Rehab for Energy Addicts
Published on September 19th, 2012 | by Leslie Finlay0
“Switch” opens on Friday, September 21 at Landmark Sunshine Cinema.
Running time: 98 minutes.
Agenda-free journalism is an increasingly tricky area, and that’s what makes Harry Lynch’s latest documentary, “Switch,” so impressive. The film takes a critical look at the global problems of energy, dwindling natural resources, and an increasingly consumerist society, and delivers a tempered narrative highlighting the evolving energy industry.
Instead of laying on the criticism, “Switch” calls for an adjustment in attitude and awareness. It addresses the huge demand for energy, and acknowledges that making the switch isn’t as easy as turning off our addiction. After all, I’m writing this on a laptop, it’s posted with a tablet, and read through a smartphone. It would be difficult to stop all of this cold. According to its website, the Switch Energy Project is not just a film, but also an education program designed to build energy awareness, encourage efficiency, and find practical, balanced solutions to our energy challenges. Produced by Acros Films, the documentary is a compendium of all of the energy options that exist today, along with several promising possibilities just cresting the horizon. With Lynch behind the lens, renowned energy expert Dr. Scott Tinker engages with energy specialists, plant managers, policymakers, academics, and CEOs of international energy companies to piece together an illustration expressing where we are as a society in terms of energy needs and resources. The final cut of the film was drawn from two years of footage totaling 500 hours, some of which documents highly restricted areas never before seen on film. As the fields of science and engineering continue to advance year after year, it’s notable, too, that Tinker and Lynch keep all of the information contained in the film current, while still demonstrating how quickly these fields evolve. This same attribute also speaks to the fact that the core issues the film addresses are becoming more urgent with the passing of time.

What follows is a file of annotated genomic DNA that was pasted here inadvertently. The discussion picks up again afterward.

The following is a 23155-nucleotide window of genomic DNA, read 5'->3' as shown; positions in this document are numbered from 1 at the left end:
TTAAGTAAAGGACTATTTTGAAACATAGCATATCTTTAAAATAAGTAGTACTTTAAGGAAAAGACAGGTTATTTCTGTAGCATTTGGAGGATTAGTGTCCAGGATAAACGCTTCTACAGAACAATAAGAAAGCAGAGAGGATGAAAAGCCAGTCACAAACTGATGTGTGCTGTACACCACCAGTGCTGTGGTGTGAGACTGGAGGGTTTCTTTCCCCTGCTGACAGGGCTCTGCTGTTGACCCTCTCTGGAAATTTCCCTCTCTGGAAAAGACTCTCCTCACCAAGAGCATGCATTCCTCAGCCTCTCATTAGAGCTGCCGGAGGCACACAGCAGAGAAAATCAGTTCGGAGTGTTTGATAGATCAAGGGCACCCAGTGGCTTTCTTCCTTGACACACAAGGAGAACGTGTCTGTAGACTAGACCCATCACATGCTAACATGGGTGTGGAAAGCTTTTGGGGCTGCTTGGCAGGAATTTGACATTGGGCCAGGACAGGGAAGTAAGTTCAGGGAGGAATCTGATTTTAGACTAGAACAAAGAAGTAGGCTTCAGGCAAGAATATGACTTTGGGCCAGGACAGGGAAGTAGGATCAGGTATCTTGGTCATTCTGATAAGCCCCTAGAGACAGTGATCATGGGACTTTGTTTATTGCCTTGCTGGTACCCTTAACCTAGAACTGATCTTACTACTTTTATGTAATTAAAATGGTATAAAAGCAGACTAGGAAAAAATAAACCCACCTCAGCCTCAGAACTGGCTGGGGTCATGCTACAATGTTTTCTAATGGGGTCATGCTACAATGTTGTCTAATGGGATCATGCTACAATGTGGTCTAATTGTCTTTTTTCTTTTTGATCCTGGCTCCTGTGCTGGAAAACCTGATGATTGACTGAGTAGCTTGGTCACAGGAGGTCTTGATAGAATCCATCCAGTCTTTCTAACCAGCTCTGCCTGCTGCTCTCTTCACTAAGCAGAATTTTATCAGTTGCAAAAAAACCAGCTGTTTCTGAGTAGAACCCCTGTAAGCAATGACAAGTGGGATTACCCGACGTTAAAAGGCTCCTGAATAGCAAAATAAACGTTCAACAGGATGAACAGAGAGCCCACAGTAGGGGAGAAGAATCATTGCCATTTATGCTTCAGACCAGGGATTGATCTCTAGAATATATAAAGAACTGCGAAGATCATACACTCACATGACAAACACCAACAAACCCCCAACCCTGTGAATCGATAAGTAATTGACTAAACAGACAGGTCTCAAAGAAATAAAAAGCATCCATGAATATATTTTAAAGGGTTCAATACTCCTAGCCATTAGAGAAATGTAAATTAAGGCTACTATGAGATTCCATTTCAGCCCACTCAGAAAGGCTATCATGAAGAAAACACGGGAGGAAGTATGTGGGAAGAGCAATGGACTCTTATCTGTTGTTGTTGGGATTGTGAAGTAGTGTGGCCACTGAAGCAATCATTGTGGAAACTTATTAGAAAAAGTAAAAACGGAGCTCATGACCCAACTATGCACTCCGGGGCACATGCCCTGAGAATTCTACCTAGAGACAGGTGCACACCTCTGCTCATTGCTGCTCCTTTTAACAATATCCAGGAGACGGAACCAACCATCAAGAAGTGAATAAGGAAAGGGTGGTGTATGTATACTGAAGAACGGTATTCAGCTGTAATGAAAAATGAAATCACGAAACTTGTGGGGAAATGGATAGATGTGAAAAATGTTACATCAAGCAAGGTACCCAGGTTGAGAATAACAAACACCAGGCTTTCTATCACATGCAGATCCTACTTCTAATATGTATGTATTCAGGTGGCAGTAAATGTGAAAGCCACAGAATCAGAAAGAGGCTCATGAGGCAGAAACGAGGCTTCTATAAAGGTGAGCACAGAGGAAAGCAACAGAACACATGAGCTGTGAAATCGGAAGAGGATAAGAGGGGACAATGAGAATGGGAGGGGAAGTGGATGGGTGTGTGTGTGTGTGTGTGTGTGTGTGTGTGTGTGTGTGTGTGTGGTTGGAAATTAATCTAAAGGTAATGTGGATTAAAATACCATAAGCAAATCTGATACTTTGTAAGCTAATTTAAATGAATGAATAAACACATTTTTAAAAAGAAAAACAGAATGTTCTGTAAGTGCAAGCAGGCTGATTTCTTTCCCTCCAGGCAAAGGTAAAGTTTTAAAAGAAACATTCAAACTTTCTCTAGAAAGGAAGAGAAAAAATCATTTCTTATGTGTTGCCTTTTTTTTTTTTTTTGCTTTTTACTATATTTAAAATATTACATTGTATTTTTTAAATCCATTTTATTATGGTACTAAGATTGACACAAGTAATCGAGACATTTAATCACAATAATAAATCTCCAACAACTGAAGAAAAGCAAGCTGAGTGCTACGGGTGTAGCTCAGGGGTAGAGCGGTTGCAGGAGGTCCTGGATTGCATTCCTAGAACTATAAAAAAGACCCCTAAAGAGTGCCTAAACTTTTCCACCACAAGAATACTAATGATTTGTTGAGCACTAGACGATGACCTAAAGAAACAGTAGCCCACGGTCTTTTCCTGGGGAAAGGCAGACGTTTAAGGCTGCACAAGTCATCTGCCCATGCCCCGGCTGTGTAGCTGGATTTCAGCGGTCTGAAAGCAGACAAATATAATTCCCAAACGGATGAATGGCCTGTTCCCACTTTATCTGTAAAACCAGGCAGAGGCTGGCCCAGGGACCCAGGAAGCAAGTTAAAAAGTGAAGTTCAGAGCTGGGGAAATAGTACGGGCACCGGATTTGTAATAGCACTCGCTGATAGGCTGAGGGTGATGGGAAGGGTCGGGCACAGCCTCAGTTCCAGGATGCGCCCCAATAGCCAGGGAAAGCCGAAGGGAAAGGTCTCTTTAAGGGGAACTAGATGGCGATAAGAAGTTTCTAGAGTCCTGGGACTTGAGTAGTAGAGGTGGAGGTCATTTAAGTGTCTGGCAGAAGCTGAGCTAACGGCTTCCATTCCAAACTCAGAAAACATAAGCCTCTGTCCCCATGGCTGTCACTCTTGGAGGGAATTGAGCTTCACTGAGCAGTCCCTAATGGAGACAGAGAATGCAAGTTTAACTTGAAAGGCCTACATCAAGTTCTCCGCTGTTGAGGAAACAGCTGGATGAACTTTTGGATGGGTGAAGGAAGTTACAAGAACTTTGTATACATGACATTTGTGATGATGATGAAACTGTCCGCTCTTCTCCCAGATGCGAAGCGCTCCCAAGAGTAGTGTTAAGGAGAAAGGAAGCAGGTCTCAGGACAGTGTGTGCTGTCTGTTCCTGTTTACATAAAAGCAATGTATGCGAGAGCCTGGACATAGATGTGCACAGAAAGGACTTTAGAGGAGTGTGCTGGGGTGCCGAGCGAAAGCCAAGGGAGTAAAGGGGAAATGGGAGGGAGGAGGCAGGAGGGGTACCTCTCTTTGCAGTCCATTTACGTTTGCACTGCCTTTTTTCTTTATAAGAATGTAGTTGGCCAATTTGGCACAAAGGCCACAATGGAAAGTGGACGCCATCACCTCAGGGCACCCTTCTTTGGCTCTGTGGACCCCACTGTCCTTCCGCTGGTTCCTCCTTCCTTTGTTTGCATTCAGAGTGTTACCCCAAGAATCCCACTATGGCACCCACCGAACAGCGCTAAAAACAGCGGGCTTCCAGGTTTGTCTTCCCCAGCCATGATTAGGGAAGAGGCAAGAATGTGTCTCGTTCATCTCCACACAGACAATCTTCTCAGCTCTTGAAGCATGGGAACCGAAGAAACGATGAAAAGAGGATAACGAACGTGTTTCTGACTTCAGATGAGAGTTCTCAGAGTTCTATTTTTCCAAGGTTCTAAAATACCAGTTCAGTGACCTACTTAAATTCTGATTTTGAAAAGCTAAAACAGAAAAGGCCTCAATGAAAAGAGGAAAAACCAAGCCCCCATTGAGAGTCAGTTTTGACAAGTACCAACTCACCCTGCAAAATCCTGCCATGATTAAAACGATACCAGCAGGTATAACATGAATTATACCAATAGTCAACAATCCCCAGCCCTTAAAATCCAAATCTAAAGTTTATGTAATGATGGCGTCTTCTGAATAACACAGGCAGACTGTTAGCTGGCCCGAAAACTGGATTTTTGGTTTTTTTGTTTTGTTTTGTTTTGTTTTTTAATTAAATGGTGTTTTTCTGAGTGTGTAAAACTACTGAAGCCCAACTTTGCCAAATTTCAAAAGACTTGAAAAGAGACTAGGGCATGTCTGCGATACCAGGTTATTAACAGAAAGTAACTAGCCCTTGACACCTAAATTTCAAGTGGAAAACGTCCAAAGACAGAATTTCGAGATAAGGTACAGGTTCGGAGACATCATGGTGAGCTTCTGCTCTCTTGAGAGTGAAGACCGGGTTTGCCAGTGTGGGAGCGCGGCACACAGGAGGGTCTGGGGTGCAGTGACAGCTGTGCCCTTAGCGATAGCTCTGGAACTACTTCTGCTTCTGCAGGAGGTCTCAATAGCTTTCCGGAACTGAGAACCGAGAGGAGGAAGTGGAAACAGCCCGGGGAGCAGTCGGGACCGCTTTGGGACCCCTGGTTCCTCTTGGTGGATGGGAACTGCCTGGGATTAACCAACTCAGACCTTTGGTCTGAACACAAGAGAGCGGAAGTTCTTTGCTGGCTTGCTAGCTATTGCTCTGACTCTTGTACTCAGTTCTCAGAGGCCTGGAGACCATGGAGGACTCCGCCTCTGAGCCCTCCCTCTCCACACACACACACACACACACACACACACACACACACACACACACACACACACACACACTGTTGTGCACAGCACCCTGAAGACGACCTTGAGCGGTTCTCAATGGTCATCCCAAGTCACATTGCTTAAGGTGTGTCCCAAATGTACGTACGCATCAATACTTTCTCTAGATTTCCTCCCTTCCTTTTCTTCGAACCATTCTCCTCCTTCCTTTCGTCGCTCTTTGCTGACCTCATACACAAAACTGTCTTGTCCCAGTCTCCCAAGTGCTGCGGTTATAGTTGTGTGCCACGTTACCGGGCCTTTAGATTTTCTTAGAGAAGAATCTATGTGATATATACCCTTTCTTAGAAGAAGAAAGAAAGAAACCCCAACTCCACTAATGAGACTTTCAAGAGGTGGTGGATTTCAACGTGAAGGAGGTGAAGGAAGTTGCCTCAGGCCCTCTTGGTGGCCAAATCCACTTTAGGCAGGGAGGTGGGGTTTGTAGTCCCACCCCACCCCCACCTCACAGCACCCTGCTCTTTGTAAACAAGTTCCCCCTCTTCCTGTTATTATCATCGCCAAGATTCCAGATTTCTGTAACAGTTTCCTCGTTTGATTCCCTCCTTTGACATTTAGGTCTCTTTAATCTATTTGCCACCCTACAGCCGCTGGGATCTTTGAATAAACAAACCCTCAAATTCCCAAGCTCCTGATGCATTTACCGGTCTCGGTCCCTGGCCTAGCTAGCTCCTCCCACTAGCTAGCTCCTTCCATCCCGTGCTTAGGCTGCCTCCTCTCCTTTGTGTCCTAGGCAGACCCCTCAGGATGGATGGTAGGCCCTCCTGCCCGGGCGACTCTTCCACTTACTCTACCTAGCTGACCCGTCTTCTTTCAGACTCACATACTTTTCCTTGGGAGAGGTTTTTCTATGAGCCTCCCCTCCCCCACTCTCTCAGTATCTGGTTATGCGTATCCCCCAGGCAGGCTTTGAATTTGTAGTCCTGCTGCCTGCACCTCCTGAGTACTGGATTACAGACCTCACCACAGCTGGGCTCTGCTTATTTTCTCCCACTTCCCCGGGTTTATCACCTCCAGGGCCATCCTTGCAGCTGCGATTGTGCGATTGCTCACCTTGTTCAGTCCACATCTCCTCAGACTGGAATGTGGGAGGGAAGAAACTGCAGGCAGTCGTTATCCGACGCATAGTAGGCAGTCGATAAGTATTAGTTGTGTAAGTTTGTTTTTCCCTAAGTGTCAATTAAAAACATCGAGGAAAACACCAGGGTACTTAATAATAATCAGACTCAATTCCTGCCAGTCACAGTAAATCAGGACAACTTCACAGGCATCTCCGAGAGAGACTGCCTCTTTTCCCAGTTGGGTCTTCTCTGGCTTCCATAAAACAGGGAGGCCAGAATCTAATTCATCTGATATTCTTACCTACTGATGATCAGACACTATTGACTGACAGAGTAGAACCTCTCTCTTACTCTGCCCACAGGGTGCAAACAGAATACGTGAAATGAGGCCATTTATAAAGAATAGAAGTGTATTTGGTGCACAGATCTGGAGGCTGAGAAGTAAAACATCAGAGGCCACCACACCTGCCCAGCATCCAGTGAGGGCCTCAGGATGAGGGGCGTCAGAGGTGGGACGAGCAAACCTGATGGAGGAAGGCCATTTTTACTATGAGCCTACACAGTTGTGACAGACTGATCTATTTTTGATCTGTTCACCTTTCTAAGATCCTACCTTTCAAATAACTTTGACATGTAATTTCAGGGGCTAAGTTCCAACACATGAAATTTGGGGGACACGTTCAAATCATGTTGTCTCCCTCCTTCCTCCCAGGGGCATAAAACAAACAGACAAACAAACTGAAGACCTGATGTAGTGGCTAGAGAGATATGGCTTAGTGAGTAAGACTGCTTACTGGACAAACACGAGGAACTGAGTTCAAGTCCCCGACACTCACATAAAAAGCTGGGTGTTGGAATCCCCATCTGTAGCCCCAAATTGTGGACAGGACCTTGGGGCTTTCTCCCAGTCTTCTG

Tinker offers a sobering summary of the current state of global energy usage, including which options are currently employed, and forecasts for the future. But he avoids promoting one option over another; he doesn’t damn modern energy models or champion any alternatives. Tinker suggests that some alternative energy proposals are idealistic and impractical. Many possibilities, from coal power, to nuclear energy, to private equity options, are thoroughly vetted and reviewed. It’s immediately clear that if Lynch and Tinker are subscribing to any agenda, it’s rooted in a conviction that there are obstacles standing in the way of a truly sustainable society, regardless of the energy option we support. For someone with as many industry accolades as Tinker, it seems like a humbling admission when he admits that he doesn’t know what the best answer is. Instead, the duo calls for practicality and pragmatism. Lynch and Tinker remain faithful to their role as documentarians—they offer up the facts, line up the challenges, and encourage both awareness and a change in attitude, without being preachy or employing scare tactics.
The film’s overarching theme seems to be that there is an economic reality that must be taken into account, and that we might need to let go of a “seemingly perfect solution.” According to Tinker and Lynch, the more idealistic the approach, the less cost-effective it is. The technology to produce clean energy could be developed, but it would be enormously expensive. Tinker emphasizes the fact that the scale at which the western world currently consumes energy poses a major challenge to the possibility of switching to less environmentally harmful sources. But the western world isn’t even half the problem. In the next two to three decades, the energy demands of India and China will be higher than those of North America and all of the European countries combined. Persuading these developing countries to use sustainable energy will be a challenge, especially since the western world hasn’t been so quick to change its own ways. This forecast isn’t necessarily damning to our planet, but it is guaranteed to be a point of friction politically, socially, and culturally. It could produce conflicts for which we aren’t currently prepared.
It is unlikely that Lynch and Tinker’s documentary will be particularly revolutionary, igniting some sort of great, sweeping change on any platform, but it’s an important component within the body of work the two are championing. The film also makes an interesting statement within a genre increasingly cluttered by agenda-backed (or at least unilaterally financed) documentaries. Offering up a tempered critique of a global problem, they’re much more likely to experience a reaction that isn’t weathered and worn. “Switch” is deliberately informative, ending like a movie leading into a sequel, its closing frame echoing its title: “When will we make the switch?”